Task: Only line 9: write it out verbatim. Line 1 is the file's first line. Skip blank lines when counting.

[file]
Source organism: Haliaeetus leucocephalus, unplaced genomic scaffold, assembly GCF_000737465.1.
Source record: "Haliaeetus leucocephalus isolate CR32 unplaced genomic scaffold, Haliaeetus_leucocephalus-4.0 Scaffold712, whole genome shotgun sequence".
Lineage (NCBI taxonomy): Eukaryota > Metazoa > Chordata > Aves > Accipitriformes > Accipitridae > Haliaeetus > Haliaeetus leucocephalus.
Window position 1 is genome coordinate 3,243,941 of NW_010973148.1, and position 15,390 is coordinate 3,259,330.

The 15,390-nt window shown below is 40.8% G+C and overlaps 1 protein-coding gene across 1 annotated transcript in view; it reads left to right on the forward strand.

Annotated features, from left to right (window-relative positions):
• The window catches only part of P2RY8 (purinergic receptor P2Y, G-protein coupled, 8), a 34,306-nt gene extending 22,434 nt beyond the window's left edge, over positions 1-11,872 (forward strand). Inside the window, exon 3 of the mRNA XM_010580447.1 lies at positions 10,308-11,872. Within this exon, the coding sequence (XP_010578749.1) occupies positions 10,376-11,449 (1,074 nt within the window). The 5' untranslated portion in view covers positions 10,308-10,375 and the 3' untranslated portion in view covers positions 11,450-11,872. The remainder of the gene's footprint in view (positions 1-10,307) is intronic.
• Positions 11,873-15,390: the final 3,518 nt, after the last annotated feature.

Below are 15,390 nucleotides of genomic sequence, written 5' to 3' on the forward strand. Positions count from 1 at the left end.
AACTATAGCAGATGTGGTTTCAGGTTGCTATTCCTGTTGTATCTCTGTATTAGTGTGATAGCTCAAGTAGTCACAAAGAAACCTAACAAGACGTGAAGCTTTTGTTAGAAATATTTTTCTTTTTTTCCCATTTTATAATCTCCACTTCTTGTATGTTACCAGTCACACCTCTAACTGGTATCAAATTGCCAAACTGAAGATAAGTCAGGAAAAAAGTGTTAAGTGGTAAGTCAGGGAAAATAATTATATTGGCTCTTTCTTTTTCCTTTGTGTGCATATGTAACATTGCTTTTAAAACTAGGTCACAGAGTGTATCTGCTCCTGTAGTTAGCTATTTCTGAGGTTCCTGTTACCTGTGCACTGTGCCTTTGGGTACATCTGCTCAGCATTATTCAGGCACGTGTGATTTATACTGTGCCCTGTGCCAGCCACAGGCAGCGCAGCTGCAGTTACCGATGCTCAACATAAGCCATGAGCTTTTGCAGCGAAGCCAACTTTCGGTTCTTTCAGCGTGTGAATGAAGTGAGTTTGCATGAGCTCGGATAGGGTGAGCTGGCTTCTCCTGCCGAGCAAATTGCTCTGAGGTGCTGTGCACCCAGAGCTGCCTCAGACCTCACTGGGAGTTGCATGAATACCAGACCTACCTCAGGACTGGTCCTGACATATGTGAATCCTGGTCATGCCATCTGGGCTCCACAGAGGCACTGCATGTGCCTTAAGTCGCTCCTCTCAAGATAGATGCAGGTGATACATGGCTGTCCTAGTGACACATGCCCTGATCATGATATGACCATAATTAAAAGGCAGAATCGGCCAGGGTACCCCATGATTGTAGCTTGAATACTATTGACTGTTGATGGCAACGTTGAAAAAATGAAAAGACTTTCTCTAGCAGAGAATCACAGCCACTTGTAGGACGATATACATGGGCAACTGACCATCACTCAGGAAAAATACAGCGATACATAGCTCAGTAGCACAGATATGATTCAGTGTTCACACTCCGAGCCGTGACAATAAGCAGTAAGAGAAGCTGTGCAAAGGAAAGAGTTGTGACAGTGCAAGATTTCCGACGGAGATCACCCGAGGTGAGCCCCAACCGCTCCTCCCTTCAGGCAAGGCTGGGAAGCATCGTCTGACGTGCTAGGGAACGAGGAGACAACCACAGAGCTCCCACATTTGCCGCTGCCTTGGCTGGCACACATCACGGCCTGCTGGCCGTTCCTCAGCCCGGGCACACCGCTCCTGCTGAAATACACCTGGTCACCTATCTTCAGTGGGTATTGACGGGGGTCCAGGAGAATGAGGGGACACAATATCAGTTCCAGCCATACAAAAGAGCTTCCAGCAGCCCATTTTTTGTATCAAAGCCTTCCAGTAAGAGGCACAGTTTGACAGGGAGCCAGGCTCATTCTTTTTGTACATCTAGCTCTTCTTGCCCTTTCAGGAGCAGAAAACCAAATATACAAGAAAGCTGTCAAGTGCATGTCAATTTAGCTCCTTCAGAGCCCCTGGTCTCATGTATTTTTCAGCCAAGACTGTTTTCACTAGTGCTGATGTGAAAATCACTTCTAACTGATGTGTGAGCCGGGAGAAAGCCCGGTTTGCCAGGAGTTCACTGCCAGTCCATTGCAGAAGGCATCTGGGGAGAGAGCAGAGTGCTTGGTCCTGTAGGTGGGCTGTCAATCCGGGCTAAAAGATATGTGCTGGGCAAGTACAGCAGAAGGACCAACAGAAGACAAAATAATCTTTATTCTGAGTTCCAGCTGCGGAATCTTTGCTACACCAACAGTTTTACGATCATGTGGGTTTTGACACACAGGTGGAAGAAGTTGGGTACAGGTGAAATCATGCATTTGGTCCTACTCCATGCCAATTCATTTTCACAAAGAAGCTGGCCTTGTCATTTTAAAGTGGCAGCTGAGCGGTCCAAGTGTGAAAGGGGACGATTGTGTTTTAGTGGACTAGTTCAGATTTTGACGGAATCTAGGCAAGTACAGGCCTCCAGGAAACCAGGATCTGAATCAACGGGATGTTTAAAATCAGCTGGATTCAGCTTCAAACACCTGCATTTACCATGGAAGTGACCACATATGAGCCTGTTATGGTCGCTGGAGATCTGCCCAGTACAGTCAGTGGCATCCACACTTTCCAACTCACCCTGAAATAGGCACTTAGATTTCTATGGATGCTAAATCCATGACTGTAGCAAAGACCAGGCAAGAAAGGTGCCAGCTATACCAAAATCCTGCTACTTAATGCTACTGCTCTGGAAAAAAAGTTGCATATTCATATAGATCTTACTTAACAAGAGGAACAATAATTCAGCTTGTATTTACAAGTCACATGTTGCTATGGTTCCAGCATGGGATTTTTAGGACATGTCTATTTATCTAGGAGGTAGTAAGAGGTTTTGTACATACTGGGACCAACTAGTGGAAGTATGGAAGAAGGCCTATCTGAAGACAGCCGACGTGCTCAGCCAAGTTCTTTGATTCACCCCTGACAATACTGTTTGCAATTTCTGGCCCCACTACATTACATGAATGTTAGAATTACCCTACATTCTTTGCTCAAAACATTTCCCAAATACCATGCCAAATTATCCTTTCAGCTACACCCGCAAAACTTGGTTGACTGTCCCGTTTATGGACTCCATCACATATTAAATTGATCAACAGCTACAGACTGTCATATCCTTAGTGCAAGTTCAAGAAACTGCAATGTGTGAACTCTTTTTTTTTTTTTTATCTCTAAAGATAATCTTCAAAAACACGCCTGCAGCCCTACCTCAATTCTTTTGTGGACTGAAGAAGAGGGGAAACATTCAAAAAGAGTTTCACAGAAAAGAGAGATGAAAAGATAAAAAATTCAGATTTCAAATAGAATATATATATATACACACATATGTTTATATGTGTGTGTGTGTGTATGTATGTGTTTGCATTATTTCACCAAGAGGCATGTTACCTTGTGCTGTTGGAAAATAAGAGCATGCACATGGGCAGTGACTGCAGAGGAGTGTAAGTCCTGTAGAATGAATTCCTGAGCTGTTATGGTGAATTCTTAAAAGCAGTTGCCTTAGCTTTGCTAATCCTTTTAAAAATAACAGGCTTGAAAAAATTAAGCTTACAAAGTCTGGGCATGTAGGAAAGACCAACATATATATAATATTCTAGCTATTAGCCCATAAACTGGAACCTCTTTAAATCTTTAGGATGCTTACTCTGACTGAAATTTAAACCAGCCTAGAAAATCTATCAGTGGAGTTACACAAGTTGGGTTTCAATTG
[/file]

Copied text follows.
Below are 15,390 nucleotides of genomic sequence, written 5' to 3' on the forward strand. Positions count from 1 at the left end.